Free Men (2012)
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as Si Kaddour Ben Ghabrit
as Major Von Ratibor
as Major Von Ratibor
as Résistant 2
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Critic Reviews for Free Men
Ferroukhi fails to communicate much of the fear and paranoia of living in an occupied city.
The film benefits greatly from Rahim's subtle, effective performance; and it's inevitably heartening to see Jewish and Muslim Algerians identify themselves in national, not ethnic or religious, terms, while fighting a common enemy.
Rahim has the eyes of the young Mandy Patinkin. If only he had some of the wildness.
Free Men offers a pleasing historical escape via a story of everyone setting aside religious, colonial, and ethnic divides to unite against the Nazis.
Audience Reviews for Free Men
In occupied France, Younes(Tahar Rahim) works in the black market. During an immigration dragnet, he is arrested while his cousin Ali(Farid Larbi) escapes. Younes is given a choice, either cooperate with the authorities and spy for them or be deported. He chooses to stay and is assigned to infiltrate the mosque presided by Ben Ghabrit(Michael Lonsdale). It is there that Younes encounters Salim(Mahmoud Shalaby), a young singer, using a dabrouka as a calling card. "Free Men" has a few things going for it, like its unique angle on occupied France, just as nationalism for North Africa was starting to kick into gear with immigrants being pulled in two separate directions at once. But even with a milieu as neat as this one, you need a decent story which is missing here. Plus, the lead character is more than a little lacking.(Whether this is because Younes is only a composite character and Salim and Ben Ghabrit were real people is up for debate.) But then somebody should have told Michael Lonsdale, possibly miscast as he is, that this wasn't his movie, as he steals it simply through the careful application of quiet dignity.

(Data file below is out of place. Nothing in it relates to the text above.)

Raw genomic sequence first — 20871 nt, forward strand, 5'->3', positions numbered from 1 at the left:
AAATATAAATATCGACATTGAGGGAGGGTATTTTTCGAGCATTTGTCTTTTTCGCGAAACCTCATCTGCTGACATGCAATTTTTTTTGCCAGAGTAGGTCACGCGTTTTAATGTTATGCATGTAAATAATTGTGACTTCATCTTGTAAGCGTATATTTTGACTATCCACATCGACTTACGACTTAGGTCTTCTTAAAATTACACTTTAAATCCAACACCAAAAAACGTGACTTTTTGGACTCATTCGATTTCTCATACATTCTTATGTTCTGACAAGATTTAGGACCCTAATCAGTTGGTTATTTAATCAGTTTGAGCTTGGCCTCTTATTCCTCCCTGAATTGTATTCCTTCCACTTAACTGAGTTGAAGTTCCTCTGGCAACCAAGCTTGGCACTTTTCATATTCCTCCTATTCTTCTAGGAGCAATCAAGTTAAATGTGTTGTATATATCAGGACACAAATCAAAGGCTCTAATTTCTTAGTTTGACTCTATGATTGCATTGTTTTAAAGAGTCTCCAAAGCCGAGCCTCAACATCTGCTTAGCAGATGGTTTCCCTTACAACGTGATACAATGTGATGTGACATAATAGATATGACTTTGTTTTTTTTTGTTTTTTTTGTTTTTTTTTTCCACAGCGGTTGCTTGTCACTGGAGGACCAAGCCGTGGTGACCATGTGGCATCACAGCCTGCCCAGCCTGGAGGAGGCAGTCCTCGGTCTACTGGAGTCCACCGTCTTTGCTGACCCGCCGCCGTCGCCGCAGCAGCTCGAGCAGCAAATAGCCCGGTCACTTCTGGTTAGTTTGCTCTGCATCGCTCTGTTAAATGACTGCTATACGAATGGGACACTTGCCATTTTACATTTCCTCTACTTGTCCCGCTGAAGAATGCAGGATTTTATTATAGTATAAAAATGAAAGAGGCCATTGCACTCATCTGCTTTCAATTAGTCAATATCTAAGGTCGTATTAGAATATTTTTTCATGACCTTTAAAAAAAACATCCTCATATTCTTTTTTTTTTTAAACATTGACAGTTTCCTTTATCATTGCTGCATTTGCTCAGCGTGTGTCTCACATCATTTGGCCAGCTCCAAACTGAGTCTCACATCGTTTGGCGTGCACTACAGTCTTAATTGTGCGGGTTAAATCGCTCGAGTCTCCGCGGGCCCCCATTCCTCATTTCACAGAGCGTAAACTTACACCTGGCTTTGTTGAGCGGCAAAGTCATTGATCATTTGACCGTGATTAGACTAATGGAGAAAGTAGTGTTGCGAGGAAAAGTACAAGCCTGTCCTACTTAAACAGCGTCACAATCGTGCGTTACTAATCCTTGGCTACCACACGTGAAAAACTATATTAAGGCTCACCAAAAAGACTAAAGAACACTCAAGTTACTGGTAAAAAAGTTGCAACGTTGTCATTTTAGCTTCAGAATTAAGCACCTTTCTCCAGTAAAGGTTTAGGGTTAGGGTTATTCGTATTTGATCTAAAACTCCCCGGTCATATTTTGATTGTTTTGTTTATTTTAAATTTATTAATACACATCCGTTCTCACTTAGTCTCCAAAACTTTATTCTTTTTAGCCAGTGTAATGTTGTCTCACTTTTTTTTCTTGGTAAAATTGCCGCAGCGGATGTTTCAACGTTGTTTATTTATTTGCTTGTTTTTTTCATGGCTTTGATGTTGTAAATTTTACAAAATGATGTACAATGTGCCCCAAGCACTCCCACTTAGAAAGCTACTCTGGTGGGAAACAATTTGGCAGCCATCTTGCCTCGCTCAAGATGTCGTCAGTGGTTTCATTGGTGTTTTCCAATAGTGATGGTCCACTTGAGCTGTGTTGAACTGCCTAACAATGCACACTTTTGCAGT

Really well done, and an interesting look at Paris under the Nazi heel, especially as the terror strikes Parisian Jews. I found the Islamic music trying, others may not, but the film is a low-key A list French production. Great actors. Great retelling of history.
Though the director Ismael Ferroukhi somehow fails to grasp the entire atmosphere of Paris during WW2, he succeeds in one thing, which is showing the unexplored story of the participation of Paris Mosque in helping out the French Resistance (and even some Jews and Communists too). That aspect alone makes this movie a worthy watch for history buffs.
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